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Does temporary migration have to be permanent?

  • Amin, Mohammad
  • Mattoo, Aaditya

The choice between temporary and permanent migration is today central to the design of migration policies. The authors draw a distinction between the two types of migration on the basis of the associated social cost and the dynamics of learning by migrants. They find that unilateral migration policies are globally inefficient because they lead to too much permanent migration and too little temporary and overall migration. Existing international agreements on labor mobility, such as the World Trade Organization's General Agreement on Trade in Services, have failed to do better because they seek primarily to induce host countries to make commitments to allow entry. Instead, Pareto gains and more liberal migration could be achieved through multilateral agreements that enable host countries to commit to repatriation.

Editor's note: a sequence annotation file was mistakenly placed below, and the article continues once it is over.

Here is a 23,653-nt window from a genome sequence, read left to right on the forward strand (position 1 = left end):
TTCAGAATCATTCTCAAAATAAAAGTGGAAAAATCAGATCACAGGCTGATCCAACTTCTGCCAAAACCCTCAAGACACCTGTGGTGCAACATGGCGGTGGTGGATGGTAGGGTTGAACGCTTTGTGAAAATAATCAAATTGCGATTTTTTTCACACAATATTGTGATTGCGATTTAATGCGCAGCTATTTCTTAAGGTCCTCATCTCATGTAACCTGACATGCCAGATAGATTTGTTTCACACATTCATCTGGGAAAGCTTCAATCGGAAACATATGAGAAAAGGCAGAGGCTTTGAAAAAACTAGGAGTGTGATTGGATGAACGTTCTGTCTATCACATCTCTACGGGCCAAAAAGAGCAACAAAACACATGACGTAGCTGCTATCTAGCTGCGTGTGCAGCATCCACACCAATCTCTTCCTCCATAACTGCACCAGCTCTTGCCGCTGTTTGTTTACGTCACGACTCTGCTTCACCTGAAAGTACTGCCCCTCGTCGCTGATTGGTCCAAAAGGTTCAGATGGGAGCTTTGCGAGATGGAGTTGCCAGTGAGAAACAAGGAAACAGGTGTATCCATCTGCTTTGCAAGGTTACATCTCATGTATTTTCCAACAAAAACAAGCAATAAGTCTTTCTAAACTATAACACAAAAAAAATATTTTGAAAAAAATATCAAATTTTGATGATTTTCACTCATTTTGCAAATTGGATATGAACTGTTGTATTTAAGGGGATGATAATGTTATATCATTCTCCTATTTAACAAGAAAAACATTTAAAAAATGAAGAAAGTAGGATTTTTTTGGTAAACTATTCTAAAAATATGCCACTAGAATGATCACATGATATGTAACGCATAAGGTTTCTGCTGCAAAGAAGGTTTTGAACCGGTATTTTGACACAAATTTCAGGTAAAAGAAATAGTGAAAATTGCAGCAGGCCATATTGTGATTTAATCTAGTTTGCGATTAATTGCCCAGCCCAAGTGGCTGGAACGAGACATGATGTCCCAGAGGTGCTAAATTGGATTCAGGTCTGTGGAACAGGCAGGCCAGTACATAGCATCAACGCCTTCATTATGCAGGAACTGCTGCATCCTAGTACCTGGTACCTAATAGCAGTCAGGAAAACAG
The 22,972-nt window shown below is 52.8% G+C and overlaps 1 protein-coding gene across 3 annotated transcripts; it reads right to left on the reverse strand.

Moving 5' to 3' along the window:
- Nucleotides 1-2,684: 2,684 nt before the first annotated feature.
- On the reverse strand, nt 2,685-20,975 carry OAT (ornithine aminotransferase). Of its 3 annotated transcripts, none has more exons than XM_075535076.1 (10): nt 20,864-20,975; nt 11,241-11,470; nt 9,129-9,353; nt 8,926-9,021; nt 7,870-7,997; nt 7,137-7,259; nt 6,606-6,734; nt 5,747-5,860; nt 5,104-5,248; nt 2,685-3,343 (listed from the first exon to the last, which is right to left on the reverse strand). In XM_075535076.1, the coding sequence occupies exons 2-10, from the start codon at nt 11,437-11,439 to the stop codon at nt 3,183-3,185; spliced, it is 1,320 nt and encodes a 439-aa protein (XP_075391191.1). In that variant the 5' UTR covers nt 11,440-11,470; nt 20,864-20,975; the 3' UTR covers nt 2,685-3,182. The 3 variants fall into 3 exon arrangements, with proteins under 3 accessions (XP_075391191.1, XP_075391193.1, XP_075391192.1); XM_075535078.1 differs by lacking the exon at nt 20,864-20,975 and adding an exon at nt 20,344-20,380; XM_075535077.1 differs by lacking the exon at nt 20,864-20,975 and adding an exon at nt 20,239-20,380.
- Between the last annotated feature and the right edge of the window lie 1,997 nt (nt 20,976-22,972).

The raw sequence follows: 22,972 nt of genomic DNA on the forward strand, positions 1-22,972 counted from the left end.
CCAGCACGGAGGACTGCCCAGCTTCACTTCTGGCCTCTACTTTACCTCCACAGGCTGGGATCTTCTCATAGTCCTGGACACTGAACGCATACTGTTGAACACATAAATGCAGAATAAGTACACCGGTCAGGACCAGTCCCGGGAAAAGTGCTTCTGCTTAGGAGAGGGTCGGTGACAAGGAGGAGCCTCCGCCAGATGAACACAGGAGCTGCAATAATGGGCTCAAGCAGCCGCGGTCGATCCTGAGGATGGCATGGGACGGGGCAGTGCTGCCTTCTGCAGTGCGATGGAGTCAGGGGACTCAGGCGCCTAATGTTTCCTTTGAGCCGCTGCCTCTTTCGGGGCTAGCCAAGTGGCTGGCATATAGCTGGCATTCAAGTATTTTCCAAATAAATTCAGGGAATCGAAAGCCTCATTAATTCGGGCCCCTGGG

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Paper provided by The World Bank in its series Policy Research Working Paper Series with number 3582.

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Date of creation: 01 Mar 2005
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Handle: RePEc:wbk:wbrwps:3582
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  8. George J. Borjas, 1994. "The Economic Benefits from Immigration," NBER Working Papers 4955, National Bureau of Economic Research, Inc.
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  13. Knack, Stephen & Keefer, Philip, 1997. "Does Social Capital Have an Economic Payoff? A Cross-Country Investigation," The Quarterly Journal of Economics, MIT Press, vol. 112(4), pages 1251-88, November.
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  17. Angrist, Joshua & Kugler, Adriana, 2002. "Protective or Counter-Productive? Labor Market Institutions and the Effect Immigration on EU Natives," IZA Discussion Papers 433, Institute for the Study of Labor (IZA).
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